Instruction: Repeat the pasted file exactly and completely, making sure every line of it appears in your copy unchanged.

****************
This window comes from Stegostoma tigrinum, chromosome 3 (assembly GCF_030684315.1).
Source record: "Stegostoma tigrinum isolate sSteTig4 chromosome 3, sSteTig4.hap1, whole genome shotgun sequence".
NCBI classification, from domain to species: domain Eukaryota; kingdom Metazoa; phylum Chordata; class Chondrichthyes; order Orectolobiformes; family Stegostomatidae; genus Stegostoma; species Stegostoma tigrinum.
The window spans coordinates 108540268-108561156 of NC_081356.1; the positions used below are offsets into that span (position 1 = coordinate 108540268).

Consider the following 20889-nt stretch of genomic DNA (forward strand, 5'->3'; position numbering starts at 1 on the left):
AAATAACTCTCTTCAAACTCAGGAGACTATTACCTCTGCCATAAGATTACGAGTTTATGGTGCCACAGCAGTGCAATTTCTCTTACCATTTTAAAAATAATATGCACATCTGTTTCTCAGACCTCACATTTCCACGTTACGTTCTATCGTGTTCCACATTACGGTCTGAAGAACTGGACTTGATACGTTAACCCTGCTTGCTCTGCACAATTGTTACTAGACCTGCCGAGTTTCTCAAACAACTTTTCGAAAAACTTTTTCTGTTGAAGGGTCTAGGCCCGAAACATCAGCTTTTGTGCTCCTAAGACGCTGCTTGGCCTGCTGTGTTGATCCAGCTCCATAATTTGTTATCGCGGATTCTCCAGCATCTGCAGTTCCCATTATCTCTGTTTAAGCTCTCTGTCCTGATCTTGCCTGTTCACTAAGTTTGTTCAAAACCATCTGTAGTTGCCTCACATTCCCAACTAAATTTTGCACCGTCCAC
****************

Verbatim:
This window comes from Stegostoma tigrinum, chromosome 3 (assembly GCF_030684315.1).
Source record: "Stegostoma tigrinum isolate sSteTig4 chromosome 3, sSteTig4.hap1, whole genome shotgun sequence".
NCBI classification, from domain to species: domain Eukaryota; kingdom Metazoa; phylum Chordata; class Chondrichthyes; order Orectolobiformes; family Stegostomatidae; genus Stegostoma; species Stegostoma tigrinum.
The window spans coordinates 108540268-108561156 of NC_081356.1; the positions used below are offsets into that span (position 1 = coordinate 108540268).

Consider the following 20889-nt stretch of genomic DNA (forward strand, 5'->3'; position numbering starts at 1 on the left):
AAATAACTCTCTTCAAACTCAGGAGACTATTACCTCTGCCATAAGATTACGAGTTTATGGTGCCACAGCAGTGCAATTTCTCTTACCATTTTAAAAATAATATGCACATCTGTTTCTCAGACCTCACATTTCCACGTTACGTTCTATCGTGTTCCACATTACGGTCTGAAGAACTGGACTTGATACGTTAACCCTGCTTGCTCTGCACAATTGTTACTAGACCTGCCGAGTTTCTCAAACAACTTTTCGAAAAACTTTTTCTGTTGAAGGGTCTAGGCCCGAAACATCAGCTTTTGTGCTCCTAAGACGCTGCTTGGCCTGCTGTGTTGATCCAGCTCCATAATTTGTTATCGCGGATTCTCCAGCATCTGCAGTTCCCATTATCTCTGTTTAAGCTCTCTGTCCTGATCTTGCCTGTTCACTAAGTTTGTTCAAAACCATCTGTAGTTGCCTCACATTCCCAACTAAATTTTGCACCGTCCAC